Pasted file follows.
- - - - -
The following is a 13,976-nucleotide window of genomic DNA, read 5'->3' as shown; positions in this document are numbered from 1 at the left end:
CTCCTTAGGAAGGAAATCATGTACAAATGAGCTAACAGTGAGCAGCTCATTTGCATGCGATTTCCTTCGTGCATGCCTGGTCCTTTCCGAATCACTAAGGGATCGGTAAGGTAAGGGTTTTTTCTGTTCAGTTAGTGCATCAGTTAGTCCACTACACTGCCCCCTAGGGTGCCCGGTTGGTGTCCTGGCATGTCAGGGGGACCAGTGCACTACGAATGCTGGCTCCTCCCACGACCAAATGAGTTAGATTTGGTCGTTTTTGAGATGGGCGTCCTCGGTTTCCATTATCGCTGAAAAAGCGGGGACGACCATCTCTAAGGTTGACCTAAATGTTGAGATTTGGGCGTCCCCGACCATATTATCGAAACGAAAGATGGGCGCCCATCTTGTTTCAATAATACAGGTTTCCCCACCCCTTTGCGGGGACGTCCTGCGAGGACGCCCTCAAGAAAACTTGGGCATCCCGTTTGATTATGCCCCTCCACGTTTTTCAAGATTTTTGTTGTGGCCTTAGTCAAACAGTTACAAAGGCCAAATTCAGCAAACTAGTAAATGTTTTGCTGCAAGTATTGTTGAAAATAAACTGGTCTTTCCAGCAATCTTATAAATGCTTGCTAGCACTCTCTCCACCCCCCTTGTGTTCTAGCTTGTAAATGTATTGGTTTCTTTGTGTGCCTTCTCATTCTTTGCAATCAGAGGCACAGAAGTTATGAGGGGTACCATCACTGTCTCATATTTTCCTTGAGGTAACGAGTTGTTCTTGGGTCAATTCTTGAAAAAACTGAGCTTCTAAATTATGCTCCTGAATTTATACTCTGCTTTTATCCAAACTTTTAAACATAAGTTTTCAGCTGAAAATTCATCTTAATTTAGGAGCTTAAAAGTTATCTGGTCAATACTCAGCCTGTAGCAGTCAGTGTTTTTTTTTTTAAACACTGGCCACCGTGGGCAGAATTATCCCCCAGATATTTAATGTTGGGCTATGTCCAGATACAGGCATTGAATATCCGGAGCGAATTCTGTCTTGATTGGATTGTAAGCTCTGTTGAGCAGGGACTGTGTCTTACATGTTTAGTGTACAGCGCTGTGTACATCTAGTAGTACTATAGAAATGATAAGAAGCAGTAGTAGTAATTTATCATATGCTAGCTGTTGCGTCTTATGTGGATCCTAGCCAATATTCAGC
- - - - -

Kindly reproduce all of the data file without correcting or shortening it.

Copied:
The following is a 13,976-nucleotide window of genomic DNA, read 5'->3' as shown; positions in this document are numbered from 1 at the left end:
CTCCTTAGGAAGGAAATCATGTACAAATGAGCTAACAGTGAGCAGCTCATTTGCATGCGATTTCCTTCGTGCATGCCTGGTCCTTTCCGAATCACTAAGGGATCGGTAAGGTAAGGGTTTTTTCTGTTCAGTTAGTGCATCAGTTAGTCCACTACACTGCCCCCTAGGGTGCCCGGTTGGTGTCCTGGCATGTCAGGGGGACCAGTGCACTACGAATGCTGGCTCCTCCCACGACCAAATGAGTTAGATTTGGTCGTTTTTGAGATGGGCGTCCTCGGTTTCCATTATCGCTGAAAAAGCGGGGACGACCATCTCTAAGGTTGACCTAAATGTTGAGATTTGGGCGTCCCCGACCATATTATCGAAACGAAAGATGGGCGCCCATCTTGTTTCAATAATACAGGTTTCCCCACCCCTTTGCGGGGACGTCCTGCGAGGACGCCCTCAAGAAAACTTGGGCATCCCGTTTGATTATGCCCCTCCACGTTTTTCAAGATTTTTGTTGTGGCCTTAGTCAAACAGTTACAAAGGCCAAATTCAGCAAACTAGTAAATGTTTTGCTGCAAGTATTGTTGAAAATAAACTGGTCTTTCCAGCAATCTTATAAATGCTTGCTAGCACTCTCTCCACCCCCCTTGTGTTCTAGCTTGTAAATGTATTGGTTTCTTTGTGTGCCTTCTCATTCTTTGCAATCAGAGGCACAGAAGTTATGAGGGGTACCATCACTGTCTCATATTTTCCTTGAGGTAACGAGTTGTTCTTGGGTCAATTCTTGAAAAAACTGAGCTTCTAAATTATGCTCCTGAATTTATACTCTGCTTTTATCCAAACTTTTAAACATAAGTTTTCAGCTGAAAATTCATCTTAATTTAGGAGCTTAAAAGTTATCTGGTCAATACTCAGCCTGTAGCAGTCAGTGTTTTTTTTTTTAAACACTGGCCACCGTGGGCAGAATTATCCCCCAGATATTTAATGTTGGGCTATGTCCAGATACAGGCATTGAATATCCGGAGCGAATTCTGTCTTGATTGGATTGTAAGCTCTGTTGAGCAGGGACTGTGTCTTACATGTTTAGTGTACAGCGCTGTGTACATCTAGTAGTACTATAGAAATGATAAGAAGCAGTAGTAGTAATTTATCATATGCTAGCTGTTGCGTCTTATGTGGATCCTAGCCAATATTCAGC